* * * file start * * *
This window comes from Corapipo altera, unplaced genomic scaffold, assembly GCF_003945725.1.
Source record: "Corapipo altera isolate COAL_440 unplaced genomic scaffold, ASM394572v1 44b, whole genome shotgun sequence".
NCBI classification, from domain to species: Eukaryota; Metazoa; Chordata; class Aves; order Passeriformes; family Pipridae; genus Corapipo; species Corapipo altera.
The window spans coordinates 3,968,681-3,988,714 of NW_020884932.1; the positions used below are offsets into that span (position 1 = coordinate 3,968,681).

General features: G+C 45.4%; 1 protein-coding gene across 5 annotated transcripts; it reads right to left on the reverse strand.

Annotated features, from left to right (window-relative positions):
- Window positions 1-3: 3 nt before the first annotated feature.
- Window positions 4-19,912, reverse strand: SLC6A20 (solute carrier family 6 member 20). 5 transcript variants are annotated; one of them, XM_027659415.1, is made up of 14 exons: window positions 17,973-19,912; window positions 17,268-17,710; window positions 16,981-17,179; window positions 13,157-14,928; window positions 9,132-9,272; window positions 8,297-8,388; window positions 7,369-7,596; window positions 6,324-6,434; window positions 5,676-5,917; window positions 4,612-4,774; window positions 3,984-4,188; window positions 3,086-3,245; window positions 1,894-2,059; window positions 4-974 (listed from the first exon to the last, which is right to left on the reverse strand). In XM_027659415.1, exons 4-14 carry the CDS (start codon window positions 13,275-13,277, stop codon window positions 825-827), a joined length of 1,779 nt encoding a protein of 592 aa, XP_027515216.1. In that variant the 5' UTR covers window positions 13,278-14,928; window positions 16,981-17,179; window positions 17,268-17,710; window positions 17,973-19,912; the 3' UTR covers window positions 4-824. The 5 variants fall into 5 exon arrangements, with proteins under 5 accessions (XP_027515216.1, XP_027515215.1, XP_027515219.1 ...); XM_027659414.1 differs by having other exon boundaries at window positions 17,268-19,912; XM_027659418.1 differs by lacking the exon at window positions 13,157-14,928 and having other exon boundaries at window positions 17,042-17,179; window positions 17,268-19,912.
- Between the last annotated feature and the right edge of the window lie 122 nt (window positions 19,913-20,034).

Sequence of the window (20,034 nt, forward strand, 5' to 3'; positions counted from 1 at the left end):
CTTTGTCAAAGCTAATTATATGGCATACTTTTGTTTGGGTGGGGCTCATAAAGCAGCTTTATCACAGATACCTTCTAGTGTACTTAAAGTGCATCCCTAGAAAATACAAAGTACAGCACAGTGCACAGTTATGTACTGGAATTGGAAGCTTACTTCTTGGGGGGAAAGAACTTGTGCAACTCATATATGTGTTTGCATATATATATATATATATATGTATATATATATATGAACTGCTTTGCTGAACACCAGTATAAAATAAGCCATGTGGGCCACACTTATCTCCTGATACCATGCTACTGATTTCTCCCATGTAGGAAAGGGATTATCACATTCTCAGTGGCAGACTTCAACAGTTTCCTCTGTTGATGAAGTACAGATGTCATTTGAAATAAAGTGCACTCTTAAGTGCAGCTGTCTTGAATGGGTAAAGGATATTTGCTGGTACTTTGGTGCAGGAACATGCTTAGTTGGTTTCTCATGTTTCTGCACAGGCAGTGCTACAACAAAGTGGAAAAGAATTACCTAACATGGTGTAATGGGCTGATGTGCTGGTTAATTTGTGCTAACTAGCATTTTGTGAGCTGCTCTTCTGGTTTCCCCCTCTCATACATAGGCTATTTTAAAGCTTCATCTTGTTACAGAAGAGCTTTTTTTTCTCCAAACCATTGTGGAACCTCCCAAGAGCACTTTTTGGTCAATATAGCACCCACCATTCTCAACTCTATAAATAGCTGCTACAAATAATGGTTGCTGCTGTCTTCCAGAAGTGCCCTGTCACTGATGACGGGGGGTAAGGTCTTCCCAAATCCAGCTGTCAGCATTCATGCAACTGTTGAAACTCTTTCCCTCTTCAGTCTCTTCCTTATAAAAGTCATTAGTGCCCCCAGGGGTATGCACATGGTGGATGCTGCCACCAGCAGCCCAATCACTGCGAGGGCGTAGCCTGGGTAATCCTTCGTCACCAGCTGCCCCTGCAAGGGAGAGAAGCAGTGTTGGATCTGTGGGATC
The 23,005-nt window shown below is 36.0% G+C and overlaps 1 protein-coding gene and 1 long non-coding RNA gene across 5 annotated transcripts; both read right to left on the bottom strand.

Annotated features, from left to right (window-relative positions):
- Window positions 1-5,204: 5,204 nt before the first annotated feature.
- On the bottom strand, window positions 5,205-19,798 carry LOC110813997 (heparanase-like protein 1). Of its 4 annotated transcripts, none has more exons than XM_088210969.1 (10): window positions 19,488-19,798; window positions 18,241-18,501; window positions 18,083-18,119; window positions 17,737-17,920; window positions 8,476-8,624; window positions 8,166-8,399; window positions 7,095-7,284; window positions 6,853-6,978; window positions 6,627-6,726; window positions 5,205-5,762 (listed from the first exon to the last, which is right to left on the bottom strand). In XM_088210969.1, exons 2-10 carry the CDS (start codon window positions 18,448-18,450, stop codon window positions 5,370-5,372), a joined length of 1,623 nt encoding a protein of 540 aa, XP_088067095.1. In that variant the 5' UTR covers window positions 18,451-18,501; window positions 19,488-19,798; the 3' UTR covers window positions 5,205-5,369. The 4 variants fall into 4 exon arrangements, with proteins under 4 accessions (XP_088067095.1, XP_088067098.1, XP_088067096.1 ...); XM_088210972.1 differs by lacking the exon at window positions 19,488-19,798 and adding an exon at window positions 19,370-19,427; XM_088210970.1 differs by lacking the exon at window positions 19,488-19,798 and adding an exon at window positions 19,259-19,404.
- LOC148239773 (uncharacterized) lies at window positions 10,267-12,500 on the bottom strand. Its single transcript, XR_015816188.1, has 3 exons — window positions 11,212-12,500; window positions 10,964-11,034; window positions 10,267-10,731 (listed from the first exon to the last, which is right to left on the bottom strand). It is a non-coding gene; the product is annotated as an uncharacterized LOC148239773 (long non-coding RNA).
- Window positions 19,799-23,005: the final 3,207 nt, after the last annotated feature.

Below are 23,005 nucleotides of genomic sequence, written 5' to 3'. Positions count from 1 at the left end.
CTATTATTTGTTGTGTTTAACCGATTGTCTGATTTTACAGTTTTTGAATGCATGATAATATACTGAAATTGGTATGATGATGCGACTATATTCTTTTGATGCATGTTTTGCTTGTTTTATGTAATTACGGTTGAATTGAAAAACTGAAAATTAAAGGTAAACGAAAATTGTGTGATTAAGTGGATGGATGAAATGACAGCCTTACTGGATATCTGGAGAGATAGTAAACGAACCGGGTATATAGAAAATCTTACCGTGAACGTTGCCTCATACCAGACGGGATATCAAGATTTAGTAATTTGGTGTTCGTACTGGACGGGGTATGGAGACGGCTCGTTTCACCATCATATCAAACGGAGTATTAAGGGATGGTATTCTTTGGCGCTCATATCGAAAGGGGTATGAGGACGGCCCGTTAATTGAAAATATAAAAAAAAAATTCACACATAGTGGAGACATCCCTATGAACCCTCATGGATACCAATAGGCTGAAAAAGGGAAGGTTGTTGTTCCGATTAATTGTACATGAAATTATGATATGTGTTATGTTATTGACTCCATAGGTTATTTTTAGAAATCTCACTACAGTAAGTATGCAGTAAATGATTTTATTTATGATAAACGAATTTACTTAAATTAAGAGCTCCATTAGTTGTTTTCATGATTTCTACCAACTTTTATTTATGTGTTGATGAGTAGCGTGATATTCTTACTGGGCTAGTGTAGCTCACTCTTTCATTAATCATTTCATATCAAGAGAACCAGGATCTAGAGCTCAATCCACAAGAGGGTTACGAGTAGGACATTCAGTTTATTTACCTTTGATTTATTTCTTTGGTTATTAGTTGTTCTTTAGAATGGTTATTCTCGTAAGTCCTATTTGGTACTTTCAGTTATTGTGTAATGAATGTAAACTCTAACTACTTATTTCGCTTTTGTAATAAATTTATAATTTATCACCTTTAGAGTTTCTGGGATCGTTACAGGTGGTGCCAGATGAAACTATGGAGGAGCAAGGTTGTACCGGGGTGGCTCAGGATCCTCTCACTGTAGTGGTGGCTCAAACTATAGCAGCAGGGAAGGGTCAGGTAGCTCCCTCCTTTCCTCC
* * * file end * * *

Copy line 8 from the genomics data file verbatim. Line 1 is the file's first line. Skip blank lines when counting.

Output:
- Window positions 4-19,912, reverse strand: SLC6A20 (solute carrier family 6 member 20). 5 transcript variants are annotated; one of them, XM_027659415.1, is made up of 14 exons: window positions 17,973-19,912; window positions 17,268-17,710; window positions 16,981-17,179; window positions 13,157-14,928; window positions 9,132-9,272; window positions 8,297-8,388; window positions 7,369-7,596; window positions 6,324-6,434; window positions 5,676-5,917; window positions 4,612-4,774; window positions 3,984-4,188; window positions 3,086-3,245; window positions 1,894-2,059; window positions 4-974 (listed from the first exon to the last, which is right to left on the reverse strand). In XM_027659415.1, exons 4-14 carry the CDS (start codon window positions 13,275-13,277, stop codon window positions 825-827), a joined length of 1,779 nt encoding a protein of 592 aa, XP_027515216.1. In that variant the 5' UTR covers window positions 13,278-14,928; window positions 16,981-17,179; window positions 17,268-17,710; window positions 17,973-19,912; the 3' UTR covers window positions 4-824. The 5 variants fall into 5 exon arrangements, with proteins under 5 accessions (XP_027515216.1, XP_027515215.1, XP_027515219.1 ...); XM_027659414.1 differs by having other exon boundaries at window positions 17,268-19,912; XM_027659418.1 differs by lacking the exon at window positions 13,157-14,928 and having other exon boundaries at window positions 17,042-17,179; window positions 17,268-19,912.